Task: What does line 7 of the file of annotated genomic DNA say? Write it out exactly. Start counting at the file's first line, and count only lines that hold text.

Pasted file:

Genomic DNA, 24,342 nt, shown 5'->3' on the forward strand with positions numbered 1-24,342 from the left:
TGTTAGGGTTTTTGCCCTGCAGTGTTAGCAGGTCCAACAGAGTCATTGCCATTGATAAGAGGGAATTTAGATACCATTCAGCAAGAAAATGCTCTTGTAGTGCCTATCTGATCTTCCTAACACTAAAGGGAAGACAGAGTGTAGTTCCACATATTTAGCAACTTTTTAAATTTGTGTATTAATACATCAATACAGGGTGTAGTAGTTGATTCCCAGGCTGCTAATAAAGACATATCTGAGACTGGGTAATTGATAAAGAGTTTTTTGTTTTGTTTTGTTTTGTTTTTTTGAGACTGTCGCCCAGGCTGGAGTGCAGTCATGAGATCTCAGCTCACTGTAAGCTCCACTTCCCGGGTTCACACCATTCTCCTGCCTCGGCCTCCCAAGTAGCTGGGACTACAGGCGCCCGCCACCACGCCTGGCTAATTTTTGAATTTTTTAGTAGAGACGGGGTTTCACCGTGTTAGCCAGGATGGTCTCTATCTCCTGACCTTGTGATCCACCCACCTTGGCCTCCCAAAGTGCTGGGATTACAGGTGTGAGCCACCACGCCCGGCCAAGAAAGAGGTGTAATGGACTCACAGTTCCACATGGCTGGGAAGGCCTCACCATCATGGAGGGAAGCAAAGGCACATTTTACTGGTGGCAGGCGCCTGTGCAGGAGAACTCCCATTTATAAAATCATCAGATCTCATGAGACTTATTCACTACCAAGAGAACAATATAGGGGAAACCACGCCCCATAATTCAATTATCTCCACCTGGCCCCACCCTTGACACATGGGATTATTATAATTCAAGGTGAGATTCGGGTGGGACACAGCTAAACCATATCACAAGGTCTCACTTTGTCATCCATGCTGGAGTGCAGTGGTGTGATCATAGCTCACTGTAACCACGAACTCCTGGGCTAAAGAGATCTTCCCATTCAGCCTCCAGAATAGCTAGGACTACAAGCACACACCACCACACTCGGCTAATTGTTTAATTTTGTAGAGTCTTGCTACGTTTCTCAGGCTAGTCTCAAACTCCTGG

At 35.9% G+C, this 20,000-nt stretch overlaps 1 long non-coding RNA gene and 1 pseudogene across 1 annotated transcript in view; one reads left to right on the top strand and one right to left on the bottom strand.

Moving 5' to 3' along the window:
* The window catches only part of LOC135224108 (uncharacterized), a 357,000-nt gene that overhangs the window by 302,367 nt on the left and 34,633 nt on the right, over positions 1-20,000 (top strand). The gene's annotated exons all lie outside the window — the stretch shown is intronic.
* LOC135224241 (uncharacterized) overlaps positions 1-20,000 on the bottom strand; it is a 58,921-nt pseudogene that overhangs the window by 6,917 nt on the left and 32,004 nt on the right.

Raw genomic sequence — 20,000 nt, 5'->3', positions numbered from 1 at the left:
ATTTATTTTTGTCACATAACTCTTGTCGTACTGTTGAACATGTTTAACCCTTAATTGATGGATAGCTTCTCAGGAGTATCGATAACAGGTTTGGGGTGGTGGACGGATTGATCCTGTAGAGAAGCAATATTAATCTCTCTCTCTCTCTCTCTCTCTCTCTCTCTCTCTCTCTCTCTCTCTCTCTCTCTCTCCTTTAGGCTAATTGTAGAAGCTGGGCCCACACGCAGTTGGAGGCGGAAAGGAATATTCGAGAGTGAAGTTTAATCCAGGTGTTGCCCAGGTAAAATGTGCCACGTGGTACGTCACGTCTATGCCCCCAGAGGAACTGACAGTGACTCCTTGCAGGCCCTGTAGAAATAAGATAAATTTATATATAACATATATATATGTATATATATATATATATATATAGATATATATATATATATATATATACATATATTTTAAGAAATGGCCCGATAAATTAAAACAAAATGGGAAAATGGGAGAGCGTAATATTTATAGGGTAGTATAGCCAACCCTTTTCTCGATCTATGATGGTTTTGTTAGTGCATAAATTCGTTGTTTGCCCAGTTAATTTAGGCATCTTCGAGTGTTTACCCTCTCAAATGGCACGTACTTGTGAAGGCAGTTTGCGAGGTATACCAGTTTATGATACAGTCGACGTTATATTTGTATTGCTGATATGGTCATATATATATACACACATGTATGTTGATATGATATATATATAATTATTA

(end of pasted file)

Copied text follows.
Raw genomic sequence — 20,000 nt, 5'->3', positions numbered from 1 at the left: